"That is getting near the date of when we think the criminal case is going to be set. So at that point, it is just a duplication of effort on our part with no greater benefit at the end of it. So we just decided to focus our resources on the criminal prosecution, which if successful will result in his removal anyways.”
'THROWN IN THE TOWEL'
Jones attorney in the civil case, Dan Gus, said he is pleased by the outcome for his client.
“The DA’s office had thrown in the towel and dismissed its civil lawsuit, the party that filed the suit can just, at their option, dismiss it. It is a simple thing all you have to do is file a notice of nonsuit. It is just a one-sentence document. That is what you typically see. What they did, in this instance, they dressed up their notice of nonsuit,” Gus said. “We had taken it up to the supreme court of the State of Texas because the judge denied some of our motions that we felt could be immediately reviewed by the supreme court. The Supreme Court accepted our filing yesterday (May 15). We filed it on Friday (May 12)."
Gus said before the district attorney’s office dropped the civil case he was taking the case through what is called a mandamus proceeding.
“We did a mandamus in the court of appeals first in Waco. They just denied the petition. They said we see the relief that you are requesting and we are denying the ruling that you’re asking for without reaching the merits you're asking for.
"What a mandamus proceeding is, is technically a lawsuit against the judge. You're complaining that the judge abused his discretion in making certain rulings and that there would not be adequate remedy by appealing the issue at the end of the case," Gus explained. “It was denied the very next day. Very unusual. I have never had that happen before. So we filed in the Supreme Court on Friday. Then the Supreme Court filed out notices to everyone saying ok this had been filed and this is gearing up. I was excited to get a ruling from the Supreme Court. It would have been shocking not to have the Supreme Court rule in our favor in that. The law is very, very clear in that.”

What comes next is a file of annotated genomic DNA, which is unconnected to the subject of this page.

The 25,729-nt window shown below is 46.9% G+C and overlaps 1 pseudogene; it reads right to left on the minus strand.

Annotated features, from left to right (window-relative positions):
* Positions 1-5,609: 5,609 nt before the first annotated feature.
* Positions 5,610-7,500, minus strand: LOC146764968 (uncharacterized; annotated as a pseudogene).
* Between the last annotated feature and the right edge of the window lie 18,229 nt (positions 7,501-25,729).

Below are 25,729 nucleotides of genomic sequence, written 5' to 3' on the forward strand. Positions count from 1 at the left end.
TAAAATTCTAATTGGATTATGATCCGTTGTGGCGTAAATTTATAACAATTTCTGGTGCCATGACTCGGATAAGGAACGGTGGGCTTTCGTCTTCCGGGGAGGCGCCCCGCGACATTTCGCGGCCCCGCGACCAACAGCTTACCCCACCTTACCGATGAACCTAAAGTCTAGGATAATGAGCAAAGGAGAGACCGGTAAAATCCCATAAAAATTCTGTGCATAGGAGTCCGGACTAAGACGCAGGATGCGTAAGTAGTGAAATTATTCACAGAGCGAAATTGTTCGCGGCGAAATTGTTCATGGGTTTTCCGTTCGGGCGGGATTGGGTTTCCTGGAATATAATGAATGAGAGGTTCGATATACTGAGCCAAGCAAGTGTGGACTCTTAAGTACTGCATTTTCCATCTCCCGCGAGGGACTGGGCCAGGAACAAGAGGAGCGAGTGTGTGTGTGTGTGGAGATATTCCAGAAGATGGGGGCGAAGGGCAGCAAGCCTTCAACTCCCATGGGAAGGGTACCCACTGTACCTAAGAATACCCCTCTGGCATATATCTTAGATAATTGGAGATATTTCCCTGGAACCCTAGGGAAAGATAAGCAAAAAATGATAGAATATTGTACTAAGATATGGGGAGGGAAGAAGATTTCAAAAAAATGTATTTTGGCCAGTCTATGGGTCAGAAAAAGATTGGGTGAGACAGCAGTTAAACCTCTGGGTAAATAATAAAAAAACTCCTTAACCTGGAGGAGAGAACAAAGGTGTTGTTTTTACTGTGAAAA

Gus said the actions alleged by the district attorney’s office claim to be done by Jones — such as the misuse of the county-issued computers and iPhone and erasing of the iPhone — happened months before he was reelected in November.
"The Supreme Court that section 87.001 of the Texas local government code precludes removal, civil removal for acts that precedes the election,” Gus explained. "They said but in the case of a criminal conviction that section does not apply. So that was the reasoning.”
Gus added that Judge Jim Jordan did rule that the use of the county-issued computers and iPhone were pre-election uses and were tossed out. However, Jordan ruled that the erasing of the iPhone was not tossed and was appealed to the Texas Supreme Court by Gus.